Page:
Mallrats (1995)

In the closing credits of MALLRATS, writer/director Kevin Smith's first
feature with a "real" budget, the twentysomething filmmaker thanks John
Landis and John Hughes.  The respective directors of THE BLUES BROTHERS
and THE BREAKFAST CLUB are the apparent inspirations for this wildly
erratic teen comedy that just happens to have a higher laugh count than
either GET SHORTY or TO DIE FOR.  Though less cohesive than CLERKS, the
infamous low-budget, convenience-store comedy that marked Smith's debut,
MALL RATS still scores with a sustained stream of raunchy gags, winning
performances, and geeky pop references.

The title sequence is treat:  a montage of phony comic-book covers, each
representing one of the story's characters.  It's an inspired opening for
the introduction of Brody (Jason Lee), an angry, anal-retentive comic-book
collector-- is there any other kind?-- who has just been dumped by his
girlfriend (Shannen Doherty).  His best buddy (Jeremy London) has suffered
the same fate, on the same morning (!), and so they go to do what any two
ego-bruised, college-aged, middle-class males would do.  They go to
The Mall.  (Eden Prairie Center, actually, in Eden Prairie, Minnesota.
Where *I* used to visit as a youth!)

Most of MALLRATS plays like a demented sitcom, with Brody spinning endless
riffs on the food court, Superman's sperm, and unsupervised children on
the escalator.  His best advice:  how to give a "stink palm."  The romance
scenes are a flop.  Except for one demented sequence featuring comic-book
legend Stan "The Man" Lee giving relationship advice to Brody.  If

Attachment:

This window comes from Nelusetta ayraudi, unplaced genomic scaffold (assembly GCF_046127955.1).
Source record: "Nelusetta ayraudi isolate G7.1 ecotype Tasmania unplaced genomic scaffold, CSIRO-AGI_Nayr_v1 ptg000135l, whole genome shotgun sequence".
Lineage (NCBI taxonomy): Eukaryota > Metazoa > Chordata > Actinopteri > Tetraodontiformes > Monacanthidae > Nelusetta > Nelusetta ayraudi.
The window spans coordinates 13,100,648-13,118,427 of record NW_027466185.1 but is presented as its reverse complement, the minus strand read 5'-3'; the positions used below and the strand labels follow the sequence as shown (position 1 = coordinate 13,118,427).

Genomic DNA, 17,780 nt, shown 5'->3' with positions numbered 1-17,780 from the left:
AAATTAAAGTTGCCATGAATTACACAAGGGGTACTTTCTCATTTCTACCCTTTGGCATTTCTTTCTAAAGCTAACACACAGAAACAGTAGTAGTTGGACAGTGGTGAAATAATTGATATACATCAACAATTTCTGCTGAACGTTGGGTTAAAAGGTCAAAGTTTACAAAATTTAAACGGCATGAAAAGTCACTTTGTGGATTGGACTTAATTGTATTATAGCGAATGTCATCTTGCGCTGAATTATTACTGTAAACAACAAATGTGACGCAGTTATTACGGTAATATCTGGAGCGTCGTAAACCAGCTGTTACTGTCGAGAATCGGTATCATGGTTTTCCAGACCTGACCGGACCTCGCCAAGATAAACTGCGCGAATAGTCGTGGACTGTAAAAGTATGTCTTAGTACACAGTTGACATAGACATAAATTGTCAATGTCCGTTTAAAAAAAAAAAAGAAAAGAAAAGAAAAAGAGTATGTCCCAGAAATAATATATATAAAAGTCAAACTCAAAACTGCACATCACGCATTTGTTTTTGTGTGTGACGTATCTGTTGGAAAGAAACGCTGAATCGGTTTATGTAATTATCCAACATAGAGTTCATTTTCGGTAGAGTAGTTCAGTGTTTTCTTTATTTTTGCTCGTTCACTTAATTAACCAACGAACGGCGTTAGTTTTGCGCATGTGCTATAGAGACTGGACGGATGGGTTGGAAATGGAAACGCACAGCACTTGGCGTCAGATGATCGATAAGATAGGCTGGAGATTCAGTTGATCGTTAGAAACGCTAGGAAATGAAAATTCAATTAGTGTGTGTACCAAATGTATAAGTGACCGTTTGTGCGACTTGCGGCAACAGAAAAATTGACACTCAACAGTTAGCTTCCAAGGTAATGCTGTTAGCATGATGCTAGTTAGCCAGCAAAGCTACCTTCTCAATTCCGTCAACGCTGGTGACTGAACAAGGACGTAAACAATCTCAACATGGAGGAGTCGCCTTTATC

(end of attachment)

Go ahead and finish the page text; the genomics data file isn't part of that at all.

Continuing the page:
anything, MALLRATS is at its funniest when one of these fringe characters
steps into the foreground.  Such as Jay and Silent Bob, two returning
characters from CLERKS who engage in some amusing Wile E. Coyote mischief.

For all his naughty bits and GenX humor, Kevin Smith seems most intent
upon mining the last two decades of pop culture for the funnier jokes
and related gags.  Some of the silliness includes an intended marriage
proposal at Universal Studios Florida, Silent Bob attempting to channel
The Force as a Jedi-in-training, and "The Girl from Ipanema," a Landis
trademark, playing as background mall music.  He even stages a shot-for-
shot recreation of a bit from BATMAN.

If there's a pronounced problem with MALLRATS, one that goes beyond the
bland production design and loose-fitting narrative, it's the story's
horny-young-male mindset.  Too many of the female characters are of the
wet-dream variety, including a ludicrous 15 year-old who is conducting a
parent-condoned sex study by sleeping with as many men as is necessary.
Come on Kevin, we don't mind a *little* maturity.  Really.

Grade: B-

Copyright 1995 by Michael J. Legeros

Originally posted to triangle.movies

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